Typical courses: Industrial Design (with placement year) / Sport Management
University of Reading
Typical courses: Business and Management / Real Estate / Ancient History and Archaeology / Applied Psychology (Clinical)
University of Portsmouth
Typical courses: Sociology with Criminology / Business and Management / International Business / Geography
University of Leeds
Typical courses: Global Creative Industries / International Business and Finance / Fashion Marketing
Degrees in business-related courses such as Business Management, Accountancy, International Business and Marketing and related subjects such as Economics. Business prepares you for a variety of careers including marketing, banking, accountancy, finance, law, and management consultancy.
A Business qualification can make you an attractive candidate in many fields.
What skills will I need and develop on this course?
You will need good written skills for essay writing and a genuine interest in business news. Strong numerical skills and the desire to learn how to calculate, interpret and use data is essential. You will develop a range of invaluable skills including case study and data analysis, problem-solving and logical reasoning. Above all Business encourages you to develop mature and rational decision-making skills.
What is the difference between Business and Economics A Levels?
What makes Business and Economics different from one another is their different approaches. Here is an example of how their contrasting approaches to employment issues illustrate the differences between these two subjects:
In Business, students would consider how workers and their wages affect companies in term of costs, competitiveness and profits. For example, high UK labour costs led to Dyson relocating its manufacturing facility to Malaysia in order to remain profitable; or the cause and impact of industrial action at British Airways; or how Nissan’s use of lean production techniques resulted in a highly productive UK workforce which improved the firm’s competitiveness and success.
In Economics, however, students investigate why workers are paid different wages because of differences in their skills and the scarcity of their skills. Students also consider how government policy has attempted to encourage people to take up paid employment and has dealt with the issue of migration or changes in the population.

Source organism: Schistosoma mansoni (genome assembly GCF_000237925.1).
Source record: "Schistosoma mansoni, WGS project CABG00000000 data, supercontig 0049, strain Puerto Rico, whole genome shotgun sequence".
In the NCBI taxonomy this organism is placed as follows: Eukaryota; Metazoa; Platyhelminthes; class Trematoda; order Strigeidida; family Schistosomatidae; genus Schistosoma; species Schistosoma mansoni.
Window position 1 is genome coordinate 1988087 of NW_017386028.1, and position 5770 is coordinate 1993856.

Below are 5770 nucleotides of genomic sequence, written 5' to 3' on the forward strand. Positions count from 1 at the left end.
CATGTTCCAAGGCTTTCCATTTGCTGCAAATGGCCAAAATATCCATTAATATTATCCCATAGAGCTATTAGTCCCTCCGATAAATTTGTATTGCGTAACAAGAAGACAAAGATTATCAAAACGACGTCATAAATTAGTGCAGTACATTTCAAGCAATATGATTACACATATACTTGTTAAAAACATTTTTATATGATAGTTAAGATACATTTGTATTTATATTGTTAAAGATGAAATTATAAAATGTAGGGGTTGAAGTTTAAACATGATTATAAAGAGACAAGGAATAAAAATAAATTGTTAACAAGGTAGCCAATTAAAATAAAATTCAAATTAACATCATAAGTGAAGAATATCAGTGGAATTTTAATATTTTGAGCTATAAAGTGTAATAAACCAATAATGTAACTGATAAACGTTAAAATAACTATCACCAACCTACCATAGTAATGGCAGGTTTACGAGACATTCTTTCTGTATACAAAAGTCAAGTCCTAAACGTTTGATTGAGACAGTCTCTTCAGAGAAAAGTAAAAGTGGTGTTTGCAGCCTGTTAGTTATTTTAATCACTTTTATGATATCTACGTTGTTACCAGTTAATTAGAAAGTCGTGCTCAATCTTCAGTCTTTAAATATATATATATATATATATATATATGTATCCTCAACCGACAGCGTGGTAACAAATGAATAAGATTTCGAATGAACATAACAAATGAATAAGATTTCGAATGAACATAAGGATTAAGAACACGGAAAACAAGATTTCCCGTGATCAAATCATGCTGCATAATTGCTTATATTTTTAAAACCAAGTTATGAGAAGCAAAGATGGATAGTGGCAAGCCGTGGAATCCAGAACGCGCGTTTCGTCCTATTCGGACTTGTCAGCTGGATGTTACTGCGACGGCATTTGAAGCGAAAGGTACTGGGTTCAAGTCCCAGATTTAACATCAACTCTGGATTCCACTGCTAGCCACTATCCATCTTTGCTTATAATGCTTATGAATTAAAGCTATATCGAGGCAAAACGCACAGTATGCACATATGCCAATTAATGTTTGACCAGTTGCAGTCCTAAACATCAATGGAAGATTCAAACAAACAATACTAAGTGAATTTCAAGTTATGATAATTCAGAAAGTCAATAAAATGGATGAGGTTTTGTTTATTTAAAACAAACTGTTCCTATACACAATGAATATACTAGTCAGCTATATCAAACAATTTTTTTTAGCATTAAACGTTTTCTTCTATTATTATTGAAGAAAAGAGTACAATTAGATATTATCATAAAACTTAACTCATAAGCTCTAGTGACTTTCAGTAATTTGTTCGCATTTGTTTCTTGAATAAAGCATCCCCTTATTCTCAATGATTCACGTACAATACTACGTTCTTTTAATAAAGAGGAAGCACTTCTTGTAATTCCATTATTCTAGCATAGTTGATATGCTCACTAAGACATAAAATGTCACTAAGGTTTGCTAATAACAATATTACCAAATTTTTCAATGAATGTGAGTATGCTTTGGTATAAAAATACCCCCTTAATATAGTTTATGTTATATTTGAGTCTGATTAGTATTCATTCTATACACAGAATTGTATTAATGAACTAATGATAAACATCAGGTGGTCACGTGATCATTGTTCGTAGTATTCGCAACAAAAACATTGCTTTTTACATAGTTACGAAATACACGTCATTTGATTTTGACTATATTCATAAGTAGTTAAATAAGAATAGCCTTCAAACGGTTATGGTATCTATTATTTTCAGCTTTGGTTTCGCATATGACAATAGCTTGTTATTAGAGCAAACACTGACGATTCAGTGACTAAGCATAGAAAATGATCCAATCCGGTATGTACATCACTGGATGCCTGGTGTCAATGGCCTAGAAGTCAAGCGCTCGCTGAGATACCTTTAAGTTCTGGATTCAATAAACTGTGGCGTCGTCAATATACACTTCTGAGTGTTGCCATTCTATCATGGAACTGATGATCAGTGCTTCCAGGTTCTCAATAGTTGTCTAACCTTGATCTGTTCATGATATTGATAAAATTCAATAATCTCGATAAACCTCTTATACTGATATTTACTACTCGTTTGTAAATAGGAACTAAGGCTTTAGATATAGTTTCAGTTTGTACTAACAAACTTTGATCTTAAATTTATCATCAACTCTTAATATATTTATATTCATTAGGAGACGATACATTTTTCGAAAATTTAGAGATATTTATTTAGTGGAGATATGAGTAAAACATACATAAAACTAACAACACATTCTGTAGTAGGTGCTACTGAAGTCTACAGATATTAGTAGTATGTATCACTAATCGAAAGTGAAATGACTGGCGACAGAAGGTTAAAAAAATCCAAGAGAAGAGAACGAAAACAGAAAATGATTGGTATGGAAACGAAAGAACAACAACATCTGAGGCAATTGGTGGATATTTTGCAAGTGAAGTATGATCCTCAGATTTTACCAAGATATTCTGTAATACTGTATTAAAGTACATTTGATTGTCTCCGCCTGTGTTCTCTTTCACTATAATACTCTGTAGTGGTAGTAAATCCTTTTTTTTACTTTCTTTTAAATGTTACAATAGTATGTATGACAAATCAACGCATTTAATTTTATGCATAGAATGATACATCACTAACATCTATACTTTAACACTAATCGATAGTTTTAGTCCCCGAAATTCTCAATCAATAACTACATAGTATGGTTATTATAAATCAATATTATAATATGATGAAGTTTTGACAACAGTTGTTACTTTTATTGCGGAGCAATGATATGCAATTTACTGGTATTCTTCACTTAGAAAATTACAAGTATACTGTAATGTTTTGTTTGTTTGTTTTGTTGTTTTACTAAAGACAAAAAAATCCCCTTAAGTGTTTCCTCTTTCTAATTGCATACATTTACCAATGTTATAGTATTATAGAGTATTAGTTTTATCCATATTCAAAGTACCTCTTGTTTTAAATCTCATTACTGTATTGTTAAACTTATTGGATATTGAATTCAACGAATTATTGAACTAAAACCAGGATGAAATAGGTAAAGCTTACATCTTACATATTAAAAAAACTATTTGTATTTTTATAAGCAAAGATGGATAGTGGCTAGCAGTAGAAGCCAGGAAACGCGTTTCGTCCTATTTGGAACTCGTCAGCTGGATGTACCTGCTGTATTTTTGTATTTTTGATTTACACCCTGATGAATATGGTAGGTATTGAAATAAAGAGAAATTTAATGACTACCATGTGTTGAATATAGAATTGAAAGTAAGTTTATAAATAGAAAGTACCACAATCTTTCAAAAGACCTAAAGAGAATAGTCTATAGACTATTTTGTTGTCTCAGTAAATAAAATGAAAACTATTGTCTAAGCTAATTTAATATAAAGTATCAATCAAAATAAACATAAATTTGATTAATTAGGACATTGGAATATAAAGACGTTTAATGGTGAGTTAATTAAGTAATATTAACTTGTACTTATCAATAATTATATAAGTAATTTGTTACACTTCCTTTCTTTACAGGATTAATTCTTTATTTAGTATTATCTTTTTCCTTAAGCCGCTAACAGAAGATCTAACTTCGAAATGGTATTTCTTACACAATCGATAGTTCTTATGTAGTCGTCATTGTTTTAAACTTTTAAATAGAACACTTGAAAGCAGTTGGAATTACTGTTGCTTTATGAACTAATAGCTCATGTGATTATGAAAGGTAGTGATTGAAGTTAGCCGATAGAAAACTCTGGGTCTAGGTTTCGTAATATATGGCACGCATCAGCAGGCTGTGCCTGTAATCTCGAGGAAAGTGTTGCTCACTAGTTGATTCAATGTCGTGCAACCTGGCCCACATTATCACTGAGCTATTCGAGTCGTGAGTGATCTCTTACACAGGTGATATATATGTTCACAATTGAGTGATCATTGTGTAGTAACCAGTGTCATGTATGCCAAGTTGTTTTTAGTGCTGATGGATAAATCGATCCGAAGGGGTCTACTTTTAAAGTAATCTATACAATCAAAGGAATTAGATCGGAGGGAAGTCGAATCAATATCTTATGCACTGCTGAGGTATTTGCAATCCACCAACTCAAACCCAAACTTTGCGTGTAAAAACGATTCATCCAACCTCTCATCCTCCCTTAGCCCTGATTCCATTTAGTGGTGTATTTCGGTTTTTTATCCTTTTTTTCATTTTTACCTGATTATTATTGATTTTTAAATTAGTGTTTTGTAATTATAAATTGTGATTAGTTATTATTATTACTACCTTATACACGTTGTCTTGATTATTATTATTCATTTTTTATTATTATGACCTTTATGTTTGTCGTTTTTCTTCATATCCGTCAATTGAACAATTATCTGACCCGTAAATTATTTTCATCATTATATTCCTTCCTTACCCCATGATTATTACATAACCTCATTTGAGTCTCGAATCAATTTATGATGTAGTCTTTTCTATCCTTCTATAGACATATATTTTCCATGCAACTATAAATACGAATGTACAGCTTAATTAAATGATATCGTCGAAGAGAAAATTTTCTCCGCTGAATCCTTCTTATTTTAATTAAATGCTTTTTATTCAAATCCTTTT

Business helps students understand the way the world is changing and how businesses can respond, whilst Economics helps students understand why the world is changing in the first place.
What’s the difference between the Business A Level and the Business BTEC?
The key difference is in how both courses are assessed. The A Level is 100% exam assessed at the end of your two-year course, while the BTEC is 60% exams taken throughout your two years, with a 40% coursework project.
The second difference is in the content covered.
Business A Level covers marketing, finance, HRM, operations management, external influences, entrepreneurship, business strategy, international trade and globalisation.
Business BTEC covers a narrower range of topics, marketing, business and personal finance, recruitment and selection, types of business and how they are affected by their external environment.
What extra support/enrichment activities are on offer?
Students are provided with a range of support both in and out of the classroom to enable each individual to realise their potential. In addition, the department runs a number of trips in the first and second year, as well as opportunities to attend a revision conference with examiners. We also invite external speakers to the college to discuss relevant topics, for example, Global Marketing, and How Businesses Manage Change.
Our Learning Resource Centres offer extensive online resources that you can use in college or at home. To find out more visit Online Subscription Resources for Business